Temporary staff housing a slap in the face
News that Parks Canada was building a temporary “work camp” to house some of its staff this summer caught a lot of people by surprise, especially the business community.
For years businesses have been pushing the powers that be, including Parks Canada and the municipality, to come up with a solution to help ease Jasper’s housing crisis.
So it was no surprise that businesses were shocked to see Parks Canada unilaterally resolve its own housing shortage by plopping down nine “temporary” trailers in the old woodlot across from Old Fort Point Road.
According to Parks Canada, the trailers will provide housing for 36 staff this summer, presumably because Parks had nowhere else to put them.
While new housing is a welcome development in a community that has a zero vacancy rate, the speed at which Parks Canada was able to resolve its housing shortage left a lot of people wondering whether there are two sets of rules when it comes to development in Jasper National Park.
On one hand, businesses and residents often have to jump through hoops of bureaucratic red tape for even the smallest improvements to their property, while on the other hand Parks Canada, which controls land use and development, somehow managed to expedite the process.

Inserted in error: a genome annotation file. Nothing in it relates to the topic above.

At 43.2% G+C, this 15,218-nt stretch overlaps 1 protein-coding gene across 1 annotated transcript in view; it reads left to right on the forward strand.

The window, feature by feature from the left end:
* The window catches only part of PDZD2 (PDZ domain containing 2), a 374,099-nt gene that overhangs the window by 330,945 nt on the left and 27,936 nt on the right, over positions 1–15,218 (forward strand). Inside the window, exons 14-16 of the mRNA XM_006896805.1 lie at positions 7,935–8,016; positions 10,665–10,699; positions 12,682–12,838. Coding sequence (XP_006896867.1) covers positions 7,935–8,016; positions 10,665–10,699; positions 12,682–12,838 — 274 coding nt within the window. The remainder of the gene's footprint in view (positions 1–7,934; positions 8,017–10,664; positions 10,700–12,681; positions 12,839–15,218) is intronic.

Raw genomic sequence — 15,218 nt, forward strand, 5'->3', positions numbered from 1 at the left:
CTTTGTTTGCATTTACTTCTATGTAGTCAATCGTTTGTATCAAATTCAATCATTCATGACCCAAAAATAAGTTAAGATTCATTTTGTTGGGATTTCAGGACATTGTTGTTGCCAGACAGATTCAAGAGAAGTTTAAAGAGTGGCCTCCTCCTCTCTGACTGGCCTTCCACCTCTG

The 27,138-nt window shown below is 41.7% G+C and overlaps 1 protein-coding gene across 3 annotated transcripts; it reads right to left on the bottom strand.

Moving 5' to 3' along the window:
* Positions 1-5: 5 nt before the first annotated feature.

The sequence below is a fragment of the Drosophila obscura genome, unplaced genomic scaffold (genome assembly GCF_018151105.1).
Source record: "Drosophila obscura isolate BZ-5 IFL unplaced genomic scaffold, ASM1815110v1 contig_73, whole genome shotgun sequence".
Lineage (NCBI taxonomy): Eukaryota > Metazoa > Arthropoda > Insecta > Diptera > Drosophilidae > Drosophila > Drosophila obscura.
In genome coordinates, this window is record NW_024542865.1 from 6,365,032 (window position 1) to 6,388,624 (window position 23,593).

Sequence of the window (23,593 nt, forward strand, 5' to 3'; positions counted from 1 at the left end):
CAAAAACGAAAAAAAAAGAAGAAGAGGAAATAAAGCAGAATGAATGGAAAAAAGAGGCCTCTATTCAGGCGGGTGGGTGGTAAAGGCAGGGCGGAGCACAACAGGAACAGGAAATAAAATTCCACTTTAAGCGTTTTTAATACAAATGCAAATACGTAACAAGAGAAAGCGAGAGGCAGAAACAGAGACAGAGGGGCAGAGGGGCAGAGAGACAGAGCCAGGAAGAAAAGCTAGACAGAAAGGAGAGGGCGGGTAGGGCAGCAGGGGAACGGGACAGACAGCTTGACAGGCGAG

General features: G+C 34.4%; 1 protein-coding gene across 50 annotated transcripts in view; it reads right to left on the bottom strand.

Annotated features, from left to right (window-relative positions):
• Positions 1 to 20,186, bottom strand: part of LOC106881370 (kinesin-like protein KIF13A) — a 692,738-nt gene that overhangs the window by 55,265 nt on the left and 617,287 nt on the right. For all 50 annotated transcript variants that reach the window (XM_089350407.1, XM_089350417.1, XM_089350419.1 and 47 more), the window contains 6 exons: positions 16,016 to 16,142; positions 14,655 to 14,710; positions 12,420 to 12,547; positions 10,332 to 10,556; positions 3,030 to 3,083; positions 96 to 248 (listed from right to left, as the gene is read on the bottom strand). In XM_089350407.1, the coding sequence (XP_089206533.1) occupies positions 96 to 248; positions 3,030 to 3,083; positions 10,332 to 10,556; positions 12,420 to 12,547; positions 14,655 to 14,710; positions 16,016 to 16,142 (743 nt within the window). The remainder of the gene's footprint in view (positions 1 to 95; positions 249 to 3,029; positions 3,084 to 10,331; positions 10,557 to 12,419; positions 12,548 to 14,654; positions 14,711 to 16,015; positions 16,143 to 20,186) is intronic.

Parks Canada claims the approval process for it to build the temporary work camp was the same as it would be for anyone else, but if that’s the case how did it manage to build accommodations so quickly and why was it able to build outside of the townsite’s boundaries?
Experience tells us that if a commercial operator had asked to do the same, the proposal would have either taken years to come to fruition or it would have been rejected on the grounds that no new overnight commercial accommodations can be built outside of the community, just as the park’s management plan stipulates.
If Parks Canada is playing by the same rules it would seem to suggest that the public has either been interpreting the management plan wrong this entire time or building overnight accommodations outside the townsite is fair game so long as it’s for staff and not guests.
If this is indeed the case, Parks Canada should expect similar proposals to come forward in future – after all it’s the one that’s supposed to lead by example.
Then again, maybe that’s not how Parks Canada wants the public to interpret its rules and regulations and instead what we have here is a classic case of “do as I say, not as I do.”